Victoria Mayor Lisa Helps told the Times Colonist: “I personally don’t think fences are the answer.” I couldn’t disagree with her more. While she waits for the province to come riding in on a white horse to save the day, we have no choice but to take action, including erecting fences.
Politicians such as Helps talking about a “bigger picture” and a “balanced perspective” won’t deter drug dealers and sex trade activity disrupting the neighbourhood.
That kind of talk won’t pick up the human feces and help retailers hose down urine from their doorways. It won’t make long-time residents feel safe about walking home at night and it definitely won’t make parents feel comfortable letting their kids go to school or to piano lessons across the street from a “no barrier” facility that takes no responsibility for its tenants once they step off their (taxpayer funded) property.
In the past couple of months, I’ve read in the TC how some social-service charities have seen a drop in their donations. Sadly, I’m one of those who shifted my giving out of sheer frustration. Of the many charities who receive monthly donations from my partner and me, we cut off three of them when last year we read your headline that 16 Victoria social service agencies said to “keep tent city where it is.”
Yes, they added, “until something better comes along,” but for those neighbours and businesses, who on a daily basis were terrified to walk around their neighbourhood, that was the final straw.
It’s still hard for many Victorians to believe, but my neighbours were assaulted, robbed, harassed, intimidated and/or threatened every single day that tent city stayed there. And then there was the daily activity of cleaning up the human waste and dangerous needles.
When people were singing the praises of the wonderful community these people created, everything that wasn’t nailed down in our neighbourhood was stolen. Every time the police asked if anyone in tent city witnessed any of these crimes, this tight-knit community amazingly saw nothing.
So when “families first” Premier Christy Clark and Housing Minister Rich Coleman were caught with their pants around their ankles for 15 years of gutting social services and for literally creating that tent city when Victoria’s deputy police chief said “don’t do it,” they took a knee-jerk reaction that is having, and will continue to have, repercussions for years.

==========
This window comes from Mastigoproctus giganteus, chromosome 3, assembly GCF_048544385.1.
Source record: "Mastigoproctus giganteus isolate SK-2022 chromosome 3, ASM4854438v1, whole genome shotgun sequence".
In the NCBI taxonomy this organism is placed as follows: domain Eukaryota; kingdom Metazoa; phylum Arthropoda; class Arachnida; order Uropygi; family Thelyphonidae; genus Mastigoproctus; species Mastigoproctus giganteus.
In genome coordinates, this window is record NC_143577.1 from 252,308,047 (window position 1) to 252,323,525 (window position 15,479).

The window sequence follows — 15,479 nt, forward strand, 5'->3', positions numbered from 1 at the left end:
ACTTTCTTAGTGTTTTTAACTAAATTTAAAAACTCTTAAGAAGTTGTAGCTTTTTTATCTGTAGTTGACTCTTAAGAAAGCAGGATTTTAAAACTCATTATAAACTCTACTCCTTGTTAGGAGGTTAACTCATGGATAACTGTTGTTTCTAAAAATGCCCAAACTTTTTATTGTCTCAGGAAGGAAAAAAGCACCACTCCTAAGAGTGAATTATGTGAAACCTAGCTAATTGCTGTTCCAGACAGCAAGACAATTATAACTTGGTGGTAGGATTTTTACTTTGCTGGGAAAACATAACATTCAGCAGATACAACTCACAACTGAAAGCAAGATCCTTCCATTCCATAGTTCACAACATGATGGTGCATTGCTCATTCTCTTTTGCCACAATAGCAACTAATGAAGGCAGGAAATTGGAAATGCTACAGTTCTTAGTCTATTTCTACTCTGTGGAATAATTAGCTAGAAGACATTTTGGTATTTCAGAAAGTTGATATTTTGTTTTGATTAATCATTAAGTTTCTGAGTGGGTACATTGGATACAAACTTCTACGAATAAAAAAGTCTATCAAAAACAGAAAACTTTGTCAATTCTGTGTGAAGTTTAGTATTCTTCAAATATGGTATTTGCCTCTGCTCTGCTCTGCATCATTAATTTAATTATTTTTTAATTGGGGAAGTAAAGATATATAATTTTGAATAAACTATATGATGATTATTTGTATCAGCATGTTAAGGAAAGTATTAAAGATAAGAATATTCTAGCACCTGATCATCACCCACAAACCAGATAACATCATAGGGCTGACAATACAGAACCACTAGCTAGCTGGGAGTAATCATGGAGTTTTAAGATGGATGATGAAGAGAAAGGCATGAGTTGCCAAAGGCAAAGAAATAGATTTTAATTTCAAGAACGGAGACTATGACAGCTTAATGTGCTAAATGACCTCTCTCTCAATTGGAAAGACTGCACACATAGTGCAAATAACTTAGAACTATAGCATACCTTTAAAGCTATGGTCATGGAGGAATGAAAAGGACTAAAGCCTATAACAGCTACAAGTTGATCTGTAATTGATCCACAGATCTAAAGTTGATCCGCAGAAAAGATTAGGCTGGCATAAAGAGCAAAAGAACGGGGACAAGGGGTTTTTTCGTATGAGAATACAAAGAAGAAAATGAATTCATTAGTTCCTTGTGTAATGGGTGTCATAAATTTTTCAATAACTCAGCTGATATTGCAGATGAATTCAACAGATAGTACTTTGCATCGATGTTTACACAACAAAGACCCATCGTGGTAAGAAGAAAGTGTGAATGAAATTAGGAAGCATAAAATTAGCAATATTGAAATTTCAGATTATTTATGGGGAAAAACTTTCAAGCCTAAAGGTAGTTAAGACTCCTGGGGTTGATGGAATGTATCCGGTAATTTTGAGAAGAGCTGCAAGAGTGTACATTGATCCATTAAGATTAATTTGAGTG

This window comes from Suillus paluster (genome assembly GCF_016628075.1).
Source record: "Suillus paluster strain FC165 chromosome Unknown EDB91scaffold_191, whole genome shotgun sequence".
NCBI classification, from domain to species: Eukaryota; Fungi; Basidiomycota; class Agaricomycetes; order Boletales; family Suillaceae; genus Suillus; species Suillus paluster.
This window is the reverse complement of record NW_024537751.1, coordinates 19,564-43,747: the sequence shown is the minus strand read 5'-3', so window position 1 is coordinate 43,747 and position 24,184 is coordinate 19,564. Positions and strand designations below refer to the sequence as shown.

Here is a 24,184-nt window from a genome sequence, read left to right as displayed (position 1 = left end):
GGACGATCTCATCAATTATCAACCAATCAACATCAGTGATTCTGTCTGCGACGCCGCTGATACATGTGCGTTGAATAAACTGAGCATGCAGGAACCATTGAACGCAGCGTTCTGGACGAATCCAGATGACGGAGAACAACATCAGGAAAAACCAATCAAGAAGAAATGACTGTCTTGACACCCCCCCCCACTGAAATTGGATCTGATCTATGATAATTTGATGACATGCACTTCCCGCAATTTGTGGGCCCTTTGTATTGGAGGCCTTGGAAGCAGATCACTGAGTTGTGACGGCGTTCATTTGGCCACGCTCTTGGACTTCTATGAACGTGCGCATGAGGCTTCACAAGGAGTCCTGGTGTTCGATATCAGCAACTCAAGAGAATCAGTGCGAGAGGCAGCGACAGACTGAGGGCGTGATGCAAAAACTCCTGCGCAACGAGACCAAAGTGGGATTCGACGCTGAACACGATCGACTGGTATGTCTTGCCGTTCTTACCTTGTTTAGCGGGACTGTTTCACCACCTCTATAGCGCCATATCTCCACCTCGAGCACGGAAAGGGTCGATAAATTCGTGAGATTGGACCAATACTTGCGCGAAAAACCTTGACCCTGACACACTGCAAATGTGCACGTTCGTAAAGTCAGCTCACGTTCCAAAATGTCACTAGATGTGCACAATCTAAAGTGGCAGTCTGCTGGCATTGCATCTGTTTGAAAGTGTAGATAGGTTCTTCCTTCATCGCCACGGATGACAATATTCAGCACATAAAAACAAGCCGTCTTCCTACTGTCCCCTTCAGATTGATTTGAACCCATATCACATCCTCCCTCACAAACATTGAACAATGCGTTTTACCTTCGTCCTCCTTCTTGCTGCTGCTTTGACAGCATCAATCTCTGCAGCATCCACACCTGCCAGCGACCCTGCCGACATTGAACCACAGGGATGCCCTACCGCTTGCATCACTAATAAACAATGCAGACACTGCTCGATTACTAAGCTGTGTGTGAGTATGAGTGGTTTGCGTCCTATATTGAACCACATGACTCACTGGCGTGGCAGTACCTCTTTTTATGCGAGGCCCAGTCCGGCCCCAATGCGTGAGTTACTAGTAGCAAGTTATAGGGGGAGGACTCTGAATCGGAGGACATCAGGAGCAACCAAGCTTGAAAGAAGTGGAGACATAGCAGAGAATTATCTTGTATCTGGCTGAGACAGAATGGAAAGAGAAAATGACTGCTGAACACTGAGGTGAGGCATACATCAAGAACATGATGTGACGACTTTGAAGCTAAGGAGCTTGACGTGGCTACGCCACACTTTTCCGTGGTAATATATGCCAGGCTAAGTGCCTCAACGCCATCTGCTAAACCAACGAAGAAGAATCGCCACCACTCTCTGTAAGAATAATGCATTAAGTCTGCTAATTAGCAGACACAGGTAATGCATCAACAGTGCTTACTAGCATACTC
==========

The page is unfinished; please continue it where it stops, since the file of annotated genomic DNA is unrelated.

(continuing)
And when Helps bestowed an award on the former residents of tent city for creating lasting housing, that was too much for law-abiding, taxpaying citizens who work hard to fund these disasters.
Of course we want housing for the homeless. But putting large numbers of the hardest to house, many with massive addictions and mental-health issues in residential neighbourhoods, with virtually no support to get them help or off their addictions, sorry —we’re not jumping for joy.
If Clark truly cared about all communities, including the most vulnerable and those who pay for the most vulnerable, she wouldn’t take the cheapest route possible, disrupting communities.
There should be no ghettos with large numbers of the hardest to house in one facility. We’ve seen how this works in Vancouver’s Downtown Eastside and we don’t want it. As we’ve seen in Victoria, these new facilities create a bubble zone of drug use and dangerous illegal activity that threatens residential neighbourhoods, schools and non-profit agencies catering to young families.
If all emergency responders are being fitted with special gloves to prevent fatal contact with deadly opioids, why are we allowing the concentration of such activities around children? Turn Mount Edwards Court into low-cost housing, not no-barrier housing across from an elementary school.
And, right now, the province has to stop its “once they’re off our property, it’s none of our business” approach. Appropriate money must be allocated for real security and real deterrence to stop these illegal bubble zones, and the businesses and residents should not have to pay for it.
Clark is throwing money with wild abandon, amazingly just months before a provincial election: How about coughing up for real, lasting support, to help all communities?
Until then, despite what Helps believes, fences are the answer.
Stephen Hammond is the spokesman for Mad as Hell Victoria.